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Energy Drinks: What People With Genetic Heart Conditions Should Know
Energy drinks have exploded in popularity over the past 20 years. Thanks to the efforts of skilled marketers, they have become associated with increased productivity, athletic performance, partying and extreme sports. Compared to many other beverages, they have a certain “cool” factor going for them. But are there any potential risks associated with these super-caffeinated drinks that have become a multi-billion-dollar industry? New research suggests that energy drinks may pose special risks for people with hereditary heart conditions.
What’s actually inside that can?
To their credit, no one who makes or advertises energy drinks goes around claiming that they’re healthy. These carbonated drinks are usually loaded with sugar. It’s not uncommon to see a can with around 30 to 50 grams of sugar inside! The health risks of excessive sugar consumption include obesity, cavities, diabetes and more.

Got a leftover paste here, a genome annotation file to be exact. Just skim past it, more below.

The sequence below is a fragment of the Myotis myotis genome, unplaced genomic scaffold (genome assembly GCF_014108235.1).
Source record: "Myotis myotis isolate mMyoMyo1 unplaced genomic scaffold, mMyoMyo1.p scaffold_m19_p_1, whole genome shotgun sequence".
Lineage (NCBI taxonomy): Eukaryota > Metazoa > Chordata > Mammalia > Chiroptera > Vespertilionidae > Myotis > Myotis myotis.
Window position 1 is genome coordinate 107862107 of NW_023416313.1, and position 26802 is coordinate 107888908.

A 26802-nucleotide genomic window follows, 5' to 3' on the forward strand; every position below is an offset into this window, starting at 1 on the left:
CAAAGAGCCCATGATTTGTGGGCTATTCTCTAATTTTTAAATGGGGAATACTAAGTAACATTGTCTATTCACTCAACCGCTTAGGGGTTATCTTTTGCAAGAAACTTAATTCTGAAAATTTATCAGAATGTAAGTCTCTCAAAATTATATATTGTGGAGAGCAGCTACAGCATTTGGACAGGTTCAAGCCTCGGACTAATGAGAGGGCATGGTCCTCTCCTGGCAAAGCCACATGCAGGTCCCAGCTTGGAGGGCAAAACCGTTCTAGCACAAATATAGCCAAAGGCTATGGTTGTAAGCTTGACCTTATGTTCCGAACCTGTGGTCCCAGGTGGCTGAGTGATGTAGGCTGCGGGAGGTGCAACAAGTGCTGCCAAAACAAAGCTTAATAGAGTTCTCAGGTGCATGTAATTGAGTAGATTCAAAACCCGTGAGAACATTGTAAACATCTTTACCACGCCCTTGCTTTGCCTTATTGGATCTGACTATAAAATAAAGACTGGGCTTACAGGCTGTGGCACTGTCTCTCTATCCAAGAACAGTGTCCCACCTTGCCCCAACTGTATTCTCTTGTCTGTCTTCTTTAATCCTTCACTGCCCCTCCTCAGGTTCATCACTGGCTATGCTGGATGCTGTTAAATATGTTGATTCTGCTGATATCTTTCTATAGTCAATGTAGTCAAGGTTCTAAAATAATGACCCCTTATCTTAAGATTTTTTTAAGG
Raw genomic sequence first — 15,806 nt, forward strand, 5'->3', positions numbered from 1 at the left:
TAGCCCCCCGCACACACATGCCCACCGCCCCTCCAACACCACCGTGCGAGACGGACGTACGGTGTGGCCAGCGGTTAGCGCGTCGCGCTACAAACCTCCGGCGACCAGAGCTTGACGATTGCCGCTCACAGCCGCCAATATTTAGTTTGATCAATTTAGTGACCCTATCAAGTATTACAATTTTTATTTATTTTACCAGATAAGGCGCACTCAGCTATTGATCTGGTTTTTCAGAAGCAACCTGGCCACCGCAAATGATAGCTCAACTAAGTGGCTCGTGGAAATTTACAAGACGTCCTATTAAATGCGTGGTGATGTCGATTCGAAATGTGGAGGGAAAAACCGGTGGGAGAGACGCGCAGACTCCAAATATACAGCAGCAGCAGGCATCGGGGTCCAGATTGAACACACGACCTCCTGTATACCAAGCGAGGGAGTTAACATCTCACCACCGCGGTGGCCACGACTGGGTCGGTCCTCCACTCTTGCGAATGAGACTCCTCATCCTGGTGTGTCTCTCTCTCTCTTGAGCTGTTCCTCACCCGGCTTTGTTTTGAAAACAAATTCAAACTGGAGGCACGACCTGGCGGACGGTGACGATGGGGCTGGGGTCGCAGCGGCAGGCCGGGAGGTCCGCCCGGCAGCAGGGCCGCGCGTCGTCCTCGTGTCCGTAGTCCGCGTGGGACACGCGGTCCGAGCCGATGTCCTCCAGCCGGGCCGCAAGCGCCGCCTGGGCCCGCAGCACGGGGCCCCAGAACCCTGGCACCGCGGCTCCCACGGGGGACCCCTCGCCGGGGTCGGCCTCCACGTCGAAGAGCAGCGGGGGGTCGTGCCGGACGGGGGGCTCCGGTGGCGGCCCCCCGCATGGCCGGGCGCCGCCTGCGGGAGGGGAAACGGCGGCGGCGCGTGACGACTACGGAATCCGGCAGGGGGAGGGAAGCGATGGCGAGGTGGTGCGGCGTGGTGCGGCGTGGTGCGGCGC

Then there are the stimulants the drinks contain that make you feel so darn energetic in the first place. These drinks frequently include huge amounts of caffeine, equivalent to several cups of coffee, or in some cases, several shots of espresso. Levels as high as 200 milligrams are not uncommon. In addition to this, many energy drinks include additional stimulants like B vitamins and compounds like taurine. Taurine is a natural amino acid found in the eyes, heart and other organs of the body, as well as various types of food. When combined with the caffeine in energy drinks, some information suggests that it might exacerbate health risks. (And no, taurine is not “bull sperm,” despite what some sources on the internet wrongly claim. The name is derived from the Latin word for bull, which is where this misconception may have arisen.)
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